Jean Tkach, PhD, received her undergraduate and graduate training in biomedical engineering. She is an MRI physicist by training who has been involved in MRI research since 1985.
Dr. Tkach joined the Cincinnati Children's faculty in the Fall of 2010. Throughout her career, the majority of her effort has been dedicated to the development, implementation, optimization and application of novel MRI acquisition techniques to address clinical as well as more fundamental research questions. The majority of these efforts have been dedicated toward neuroimaging. However, she has also been actively involved in research to advance the fields of cardiac, body and musculoskeletal MR imaging. Although most of Dr. Tkach's work has been directed toward human imaging, she also has been actively involved in multiple animal MR imaging studies.
Dr. Tkach’s research currently focuses on the development and implementation of state of the art MRI acquisition techniques optimized for (and to best address the most relevant clinical needs of) the neonate that exploit new technology being developed for this purpose. Most recently, Dr. Tkach received the Caffey Award for the Best Basic Science Research Paper at the 2011 Annual Meeting of the International Society for Pediatric Radiology.
Dr. Tkach is also is a consultant on the Circulatory System Devices Panel of the Medical Devices Advisory Committee, Center for Devices and Radiological Health, Food and Drug Administration (FDA).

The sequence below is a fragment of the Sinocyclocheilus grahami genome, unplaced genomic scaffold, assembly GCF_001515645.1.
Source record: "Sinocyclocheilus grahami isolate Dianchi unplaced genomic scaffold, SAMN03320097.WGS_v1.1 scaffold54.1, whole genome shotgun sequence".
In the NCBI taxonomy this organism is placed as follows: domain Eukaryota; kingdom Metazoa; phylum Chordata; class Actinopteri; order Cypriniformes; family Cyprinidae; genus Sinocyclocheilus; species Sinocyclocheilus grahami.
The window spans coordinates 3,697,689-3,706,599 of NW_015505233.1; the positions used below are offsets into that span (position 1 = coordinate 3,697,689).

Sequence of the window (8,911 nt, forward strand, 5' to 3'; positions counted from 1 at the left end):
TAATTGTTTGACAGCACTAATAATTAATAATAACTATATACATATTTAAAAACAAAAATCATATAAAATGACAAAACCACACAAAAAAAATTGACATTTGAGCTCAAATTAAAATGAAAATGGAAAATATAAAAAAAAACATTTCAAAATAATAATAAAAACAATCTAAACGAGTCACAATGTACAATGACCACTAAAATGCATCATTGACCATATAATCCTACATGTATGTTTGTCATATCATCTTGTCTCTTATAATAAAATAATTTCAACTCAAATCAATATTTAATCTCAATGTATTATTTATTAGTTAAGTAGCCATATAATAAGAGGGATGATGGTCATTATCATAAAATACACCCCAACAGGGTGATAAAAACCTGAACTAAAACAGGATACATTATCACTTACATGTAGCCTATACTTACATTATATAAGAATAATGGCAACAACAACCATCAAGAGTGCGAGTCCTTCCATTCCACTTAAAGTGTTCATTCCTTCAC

BSE: Biomedical Engineering, Duke University, 1982.
MS: Biomedical Engineering, Case Western Reserve University, 1985.
PhD: Biomedical Engineering, Case Western Reserve University, 1988.
Neonatal MR acquisition technique development, optimization and application
Respiratory-Triggered Flow-Independent Noncontrast Non-ECG-Gated MRV (REACT) Versus Contrast-Enhanced MRV for Central Venous Evaluation in Children and Young Adults: A Six-Reader Study. American Journal of Roentgenology. 2023.
The Simplified MR Index of Activity Score in Pediatric Small-Bowel Crohn Disease: An Interreader Agreement and Responsiveness Study. American Journal of Roentgenology. 2023; 220:126-133.
Liver T1 Relaxation Quantification Using a 3-Dimensional Interleaved Look-Locker Acquisition With T2 Preparation Pulse Sequence (3D-QALAS): Comparison With Conventional 2-Dimensional MOLLI. Journal of Computer Assisted Tomography. 2022.
Prospective characterization of incident hepatic steatosis in pediatric and adolescent patients after total pancreatectomy with islet autotransplantation. Pancreatology. 2022; 22:1175-1180.
Diffuse excessive high signal intensity in the preterm brain on advanced MRI represents widespread neuropathology. NeuroImage. 2022; 264.
Quantitative cardiopulmonary magnetic resonance imaging in neonatal congenital diaphragmatic hernia. Pediatric Radiology. 2022; 52:2306-2318.
Quantification of Hepatic Steatosis by Ultrasound: Prospective Comparison With MRI Proton Density Fat Fraction as Reference Standard. American Journal of Roentgenology. 2022; 219:784-791.
MRI-Based Characterization of Intestinal Motility in Children and Young Adults With Newly Diagnosed Ileal Crohn Disease Treated by Biologic Therapy: A Controlled Prospective Study. American Journal of Roentgenology. 2022; 219:655-664.
Changes in Bone Marrow Adipose Tissue in Transgender and Gender Non-Conforming Youth Undergoing Pubertal Suppression: A Pilot Study. Journal of Clinical Densitometry. 2022; 25:485-489.
Quantitative abdominal magnetic resonance imaging in children-special considerations. Abdominal Radiology. 2022; 47:3069-3077.